It's there somewhere...

It’s there somewhere…

33. Keep straight ahead with the hedge on the left until reaching the corner of the field where we cross another bridge & stile…

…& then head straight on again until come to a bridgeway where we turn left…

…passing through a metal gate & continuing about 50 yards turning right at the footpath sign on the right…

34. We’re now heading straight towards Pavenham. After crossing the first field we go through the gap in the hedge & across 2 more stiles to the bottom of the field

Now we turn left through the gap in the hedge & continue ahead until reaching the white house…

…where we turn left & walk up the hill until reaching a footpath sign on the right…

Follow that path through the woodland & then into the field where we walk north-east across the field to a gap in the hedge where we emerge on the Felmersham Road

35. Our route should now be left up this road, but we’ve heard Paveham’s nice so decide to turn right down the hill & have a look around

Pavenham is another of the Great Ouse smaller villages. It was very quiet when we were there, but beautiful…

The local hostelry’s The Cock

A cunning plan...

A cunning plan…

36. Right…we’ve still got a distance to go so let’s retrace our steps to where we emerged from the field & head up the hill on the Felmersham Road passing St Peter’s Church on the right which is only normally open for services

The gate was also locked so we couldn't get a better picture

The gate was also locked so we couldn’t get a better picture

We’re going to follow the road all the way to the next village so be careful as there are no footpaths. It’s also uphill for the first part so a chance to get some cardio

After about 1/2 a mile we heard cries of ‘Fore’ & glancing through the hedge we saw we’re close to Pavenham Park Golf Club

It was along this stretch that we came face-to-face with a very startled Muntjac – I think we were both surprised to see each other & he turned & dashed before we could get a good snap…

37. Right it’s downhill all the way now into our next village…Felmersham

Have a look at this link for the village website which also tells the history. There’s evidence of life back there in Celtic times over 2000 years ago, but the name comes from Saxon times showing that the place was the riverside dwelling of Feolmar & his people.

At the bottom of the hill we arrive at a T-junction &, if you fancy some refreshment, where better than straight over the road at The Sun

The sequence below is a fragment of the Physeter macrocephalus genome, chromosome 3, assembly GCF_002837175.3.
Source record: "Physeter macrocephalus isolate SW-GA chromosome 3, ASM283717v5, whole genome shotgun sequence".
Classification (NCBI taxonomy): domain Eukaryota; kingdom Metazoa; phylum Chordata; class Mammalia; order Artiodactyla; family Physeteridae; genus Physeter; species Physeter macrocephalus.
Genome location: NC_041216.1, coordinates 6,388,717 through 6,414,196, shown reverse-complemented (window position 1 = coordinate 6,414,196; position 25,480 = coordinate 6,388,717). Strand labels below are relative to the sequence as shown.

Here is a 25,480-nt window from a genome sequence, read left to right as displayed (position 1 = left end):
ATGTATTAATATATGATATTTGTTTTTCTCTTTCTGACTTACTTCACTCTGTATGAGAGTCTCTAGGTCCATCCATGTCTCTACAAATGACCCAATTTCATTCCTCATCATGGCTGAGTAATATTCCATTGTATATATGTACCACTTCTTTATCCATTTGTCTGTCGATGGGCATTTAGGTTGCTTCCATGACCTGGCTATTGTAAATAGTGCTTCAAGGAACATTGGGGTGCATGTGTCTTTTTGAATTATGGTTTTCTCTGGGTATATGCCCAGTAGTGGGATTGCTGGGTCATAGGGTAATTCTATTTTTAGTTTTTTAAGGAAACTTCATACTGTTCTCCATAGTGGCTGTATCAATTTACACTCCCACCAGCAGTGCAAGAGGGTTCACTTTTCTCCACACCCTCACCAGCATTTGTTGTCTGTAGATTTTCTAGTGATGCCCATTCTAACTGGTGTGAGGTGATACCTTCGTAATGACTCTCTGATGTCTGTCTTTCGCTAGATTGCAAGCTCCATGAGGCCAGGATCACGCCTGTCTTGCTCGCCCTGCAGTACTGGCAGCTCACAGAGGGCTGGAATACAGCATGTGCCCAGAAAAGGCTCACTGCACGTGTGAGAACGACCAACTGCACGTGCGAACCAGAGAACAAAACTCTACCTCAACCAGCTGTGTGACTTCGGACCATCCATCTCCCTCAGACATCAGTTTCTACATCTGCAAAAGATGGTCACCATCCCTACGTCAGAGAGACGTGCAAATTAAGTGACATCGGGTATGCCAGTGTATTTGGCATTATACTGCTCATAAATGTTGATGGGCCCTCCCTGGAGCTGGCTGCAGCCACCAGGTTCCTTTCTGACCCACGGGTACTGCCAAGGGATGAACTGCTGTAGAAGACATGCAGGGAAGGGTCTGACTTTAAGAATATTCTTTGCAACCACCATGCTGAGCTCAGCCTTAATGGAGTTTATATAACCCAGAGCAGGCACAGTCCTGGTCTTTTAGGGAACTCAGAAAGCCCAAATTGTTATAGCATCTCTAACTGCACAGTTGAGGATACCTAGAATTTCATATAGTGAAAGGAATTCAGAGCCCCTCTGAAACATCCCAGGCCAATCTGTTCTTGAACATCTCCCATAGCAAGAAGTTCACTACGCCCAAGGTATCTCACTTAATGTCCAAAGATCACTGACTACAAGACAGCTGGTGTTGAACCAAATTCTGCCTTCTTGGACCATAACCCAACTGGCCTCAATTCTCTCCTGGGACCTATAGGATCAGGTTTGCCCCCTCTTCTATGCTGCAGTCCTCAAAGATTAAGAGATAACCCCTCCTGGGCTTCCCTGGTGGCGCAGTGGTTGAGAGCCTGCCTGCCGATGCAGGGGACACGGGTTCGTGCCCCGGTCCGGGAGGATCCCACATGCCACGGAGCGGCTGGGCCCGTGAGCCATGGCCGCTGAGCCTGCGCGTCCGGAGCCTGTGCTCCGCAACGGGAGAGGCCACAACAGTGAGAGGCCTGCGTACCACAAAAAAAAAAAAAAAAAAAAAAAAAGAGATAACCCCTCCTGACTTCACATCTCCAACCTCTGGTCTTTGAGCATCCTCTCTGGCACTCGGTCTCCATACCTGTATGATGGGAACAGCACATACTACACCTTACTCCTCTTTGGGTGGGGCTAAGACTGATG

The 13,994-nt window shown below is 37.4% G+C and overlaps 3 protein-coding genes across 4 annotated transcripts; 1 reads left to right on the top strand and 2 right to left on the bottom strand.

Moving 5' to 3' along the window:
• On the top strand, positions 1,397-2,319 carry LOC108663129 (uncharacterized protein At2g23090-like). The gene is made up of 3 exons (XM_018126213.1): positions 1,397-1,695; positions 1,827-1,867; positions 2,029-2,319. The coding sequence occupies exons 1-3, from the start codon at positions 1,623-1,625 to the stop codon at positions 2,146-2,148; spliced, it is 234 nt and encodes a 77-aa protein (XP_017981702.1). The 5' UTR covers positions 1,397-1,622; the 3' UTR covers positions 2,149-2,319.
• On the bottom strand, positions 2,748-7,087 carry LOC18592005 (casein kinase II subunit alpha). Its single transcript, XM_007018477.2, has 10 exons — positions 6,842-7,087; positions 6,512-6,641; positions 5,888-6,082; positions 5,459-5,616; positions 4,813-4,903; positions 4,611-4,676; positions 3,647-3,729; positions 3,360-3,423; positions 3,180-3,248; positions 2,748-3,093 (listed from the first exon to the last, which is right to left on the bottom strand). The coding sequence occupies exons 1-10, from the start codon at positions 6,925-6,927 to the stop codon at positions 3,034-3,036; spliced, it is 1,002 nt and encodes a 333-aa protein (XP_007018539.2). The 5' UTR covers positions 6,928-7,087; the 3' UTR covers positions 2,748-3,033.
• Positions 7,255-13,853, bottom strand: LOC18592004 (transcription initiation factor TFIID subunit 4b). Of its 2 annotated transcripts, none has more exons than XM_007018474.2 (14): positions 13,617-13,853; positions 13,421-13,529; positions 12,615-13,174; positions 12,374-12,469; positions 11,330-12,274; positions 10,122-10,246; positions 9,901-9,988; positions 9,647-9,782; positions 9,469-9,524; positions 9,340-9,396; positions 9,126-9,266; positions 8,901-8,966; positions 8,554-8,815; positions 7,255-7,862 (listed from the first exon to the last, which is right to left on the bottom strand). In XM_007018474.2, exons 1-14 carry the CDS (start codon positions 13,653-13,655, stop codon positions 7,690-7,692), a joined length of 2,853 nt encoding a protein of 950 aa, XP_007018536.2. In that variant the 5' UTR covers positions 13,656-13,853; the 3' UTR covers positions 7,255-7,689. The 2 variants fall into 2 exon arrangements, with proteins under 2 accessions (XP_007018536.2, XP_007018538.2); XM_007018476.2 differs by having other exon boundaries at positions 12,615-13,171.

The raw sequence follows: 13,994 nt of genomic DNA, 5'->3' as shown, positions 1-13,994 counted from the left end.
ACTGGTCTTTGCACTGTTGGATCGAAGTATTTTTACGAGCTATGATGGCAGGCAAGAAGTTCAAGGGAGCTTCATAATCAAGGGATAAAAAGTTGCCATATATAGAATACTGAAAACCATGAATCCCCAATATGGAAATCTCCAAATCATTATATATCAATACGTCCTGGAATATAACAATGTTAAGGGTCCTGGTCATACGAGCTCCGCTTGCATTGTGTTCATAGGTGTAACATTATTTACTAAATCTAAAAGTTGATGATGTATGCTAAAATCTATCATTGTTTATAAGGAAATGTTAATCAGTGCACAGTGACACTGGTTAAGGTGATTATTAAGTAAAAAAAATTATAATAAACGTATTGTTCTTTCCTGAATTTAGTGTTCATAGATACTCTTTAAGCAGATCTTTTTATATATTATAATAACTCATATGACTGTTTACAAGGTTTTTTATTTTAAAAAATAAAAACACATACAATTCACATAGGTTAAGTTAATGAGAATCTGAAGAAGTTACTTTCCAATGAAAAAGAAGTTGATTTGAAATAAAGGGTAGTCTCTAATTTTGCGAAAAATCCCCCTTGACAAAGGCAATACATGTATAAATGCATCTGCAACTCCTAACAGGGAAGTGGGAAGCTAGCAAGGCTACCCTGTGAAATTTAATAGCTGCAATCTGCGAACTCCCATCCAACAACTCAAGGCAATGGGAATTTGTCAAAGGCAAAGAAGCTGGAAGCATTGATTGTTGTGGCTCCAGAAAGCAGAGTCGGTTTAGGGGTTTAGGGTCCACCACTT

38. We hadn’t time today so we turn right up the hill on Grange Road to the next T-junction where we head left down towards the church & river…

Lovely bus shelter

Lovely bus shelter

St Mary’s Church is now ahead of us. Have a look at the link for pictures of the inside & history

So that’s another 1 of the 7 ticked off…now let’s head across the fields to Sharnbrook

39. Continuing past the church & the tithe barn on the left we arrive at the Great Ouse again & cross over the bridge…

The river is beautiful around here…

Just over the bridge is a footpath marker on the right so pass through the gate…

…& then we’re going to going to follow the river for a short while. It’s worth just stopping & having a look back at the stunning bridge…

 

40. The weather now was very hot & we were conscious our water levels were running low so it was best foot forward!

Follow the river

Follow the river

That's not a bad place to sip a G&T

That’s not a bad place to sip a G&T

We can just make out the spire of Sharnbrook Church over to the left so after passing through the broken gate we turn left & then right running parallel to a nature reserve…

There's Sharnbrook Church

There’s Sharnbrook Church

Left after the gate

Left after the gate

Turn right keeping the nature reserve on your left

Turn right keeping the nature reserve on your left

50. After a couple of hundred yards cross over the concrete slab bridge & continue as before with the hedge on our left…

…before the path bears left through a gap…

There's Sharnbrook Church again

There’s Sharnbrook Church again

…& across another field towards the tower of an old windmill…

This wasn't too tricky

This wasn’t too tricky

…eventually emerging at a gate. The windmill tower’s ahead…

51. To get to the village now all we have to do is walk up the bridleway past the windmill to the main road. It soon becomes clear though that the windmill is in the garden of a very impressive property!